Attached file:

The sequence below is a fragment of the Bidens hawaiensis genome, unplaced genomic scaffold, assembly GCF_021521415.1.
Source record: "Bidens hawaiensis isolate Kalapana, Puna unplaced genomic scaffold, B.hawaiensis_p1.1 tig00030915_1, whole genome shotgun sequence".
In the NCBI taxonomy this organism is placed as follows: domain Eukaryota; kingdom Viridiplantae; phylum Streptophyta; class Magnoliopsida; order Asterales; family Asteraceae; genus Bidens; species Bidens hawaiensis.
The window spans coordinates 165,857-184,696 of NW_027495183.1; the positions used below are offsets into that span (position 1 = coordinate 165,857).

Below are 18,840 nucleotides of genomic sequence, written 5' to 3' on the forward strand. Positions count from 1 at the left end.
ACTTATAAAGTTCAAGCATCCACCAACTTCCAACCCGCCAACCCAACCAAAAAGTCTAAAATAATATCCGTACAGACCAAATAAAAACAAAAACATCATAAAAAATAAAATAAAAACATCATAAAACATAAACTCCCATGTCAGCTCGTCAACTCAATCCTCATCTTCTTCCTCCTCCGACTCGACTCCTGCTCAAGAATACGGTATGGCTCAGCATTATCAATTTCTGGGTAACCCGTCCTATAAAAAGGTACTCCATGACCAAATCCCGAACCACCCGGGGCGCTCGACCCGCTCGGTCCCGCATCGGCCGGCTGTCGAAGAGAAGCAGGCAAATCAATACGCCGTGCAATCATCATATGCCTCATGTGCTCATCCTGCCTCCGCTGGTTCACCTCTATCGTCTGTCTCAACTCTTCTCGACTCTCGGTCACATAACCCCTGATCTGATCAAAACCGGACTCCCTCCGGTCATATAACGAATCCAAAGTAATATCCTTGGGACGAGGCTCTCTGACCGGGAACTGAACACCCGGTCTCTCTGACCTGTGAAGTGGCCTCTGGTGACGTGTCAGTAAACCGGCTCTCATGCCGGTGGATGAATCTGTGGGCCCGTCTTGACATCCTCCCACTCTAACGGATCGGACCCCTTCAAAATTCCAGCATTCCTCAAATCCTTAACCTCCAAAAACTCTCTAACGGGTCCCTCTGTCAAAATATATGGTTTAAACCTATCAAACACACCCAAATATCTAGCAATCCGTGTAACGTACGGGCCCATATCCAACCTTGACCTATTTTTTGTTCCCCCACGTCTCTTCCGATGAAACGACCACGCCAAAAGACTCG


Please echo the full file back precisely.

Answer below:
The sequence below is a fragment of the Bidens hawaiensis genome, unplaced genomic scaffold, assembly GCF_021521415.1.
Source record: "Bidens hawaiensis isolate Kalapana, Puna unplaced genomic scaffold, B.hawaiensis_p1.1 tig00030915_1, whole genome shotgun sequence".
In the NCBI taxonomy this organism is placed as follows: domain Eukaryota; kingdom Viridiplantae; phylum Streptophyta; class Magnoliopsida; order Asterales; family Asteraceae; genus Bidens; species Bidens hawaiensis.
The window spans coordinates 165,857-184,696 of NW_027495183.1; the positions used below are offsets into that span (position 1 = coordinate 165,857).

Below are 18,840 nucleotides of genomic sequence, written 5' to 3' on the forward strand. Positions count from 1 at the left end.
ACTTATAAAGTTCAAGCATCCACCAACTTCCAACCCGCCAACCCAACCAAAAAGTCTAAAATAATATCCGTACAGACCAAATAAAAACAAAAACATCATAAAAAATAAAATAAAAACATCATAAAACATAAACTCCCATGTCAGCTCGTCAACTCAATCCTCATCTTCTTCCTCCTCCGACTCGACTCCTGCTCAAGAATACGGTATGGCTCAGCATTATCAATTTCTGGGTAACCCGTCCTATAAAAAGGTACTCCATGACCAAATCCCGAACCACCCGGGGCGCTCGACCCGCTCGGTCCCGCATCGGCCGGCTGTCGAAGAGAAGCAGGCAAATCAATACGCCGTGCAATCATCATATGCCTCATGTGCTCATCCTGCCTCCGCTGGTTCACCTCTATCGTCTGTCTCAACTCTTCTCGACTCTCGGTCACATAACCCCTGATCTGATCAAAACCGGACTCCCTCCGGTCATATAACGAATCCAAAGTAATATCCTTGGGACGAGGCTCTCTGACCGGGAACTGAACACCCGGTCTCTCTGACCTGTGAAGTGGCCTCTGGTGACGTGTCAGTAAACCGGCTCTCATGCCGGTGGATGAATCTGTGGGCCCGTCTTGACATCCTCCCACTCTAACGGATCGGACCCCTTCAAAATTCCAGCATTCCTCAAATCCTTAACCTCCAAAAACTCTCTAACGGGTCCCTCTGTCAAAATATATGGTTTAAACCTATCAAACACACCCAAATATCTAGCAATCCGTGTAACGTACGGGCCCATATCCAACCTTGACCTATTTTTTGTTCCCCCACGTCTCTTCCGATGAAACGACCACGCCAAAAGACTCG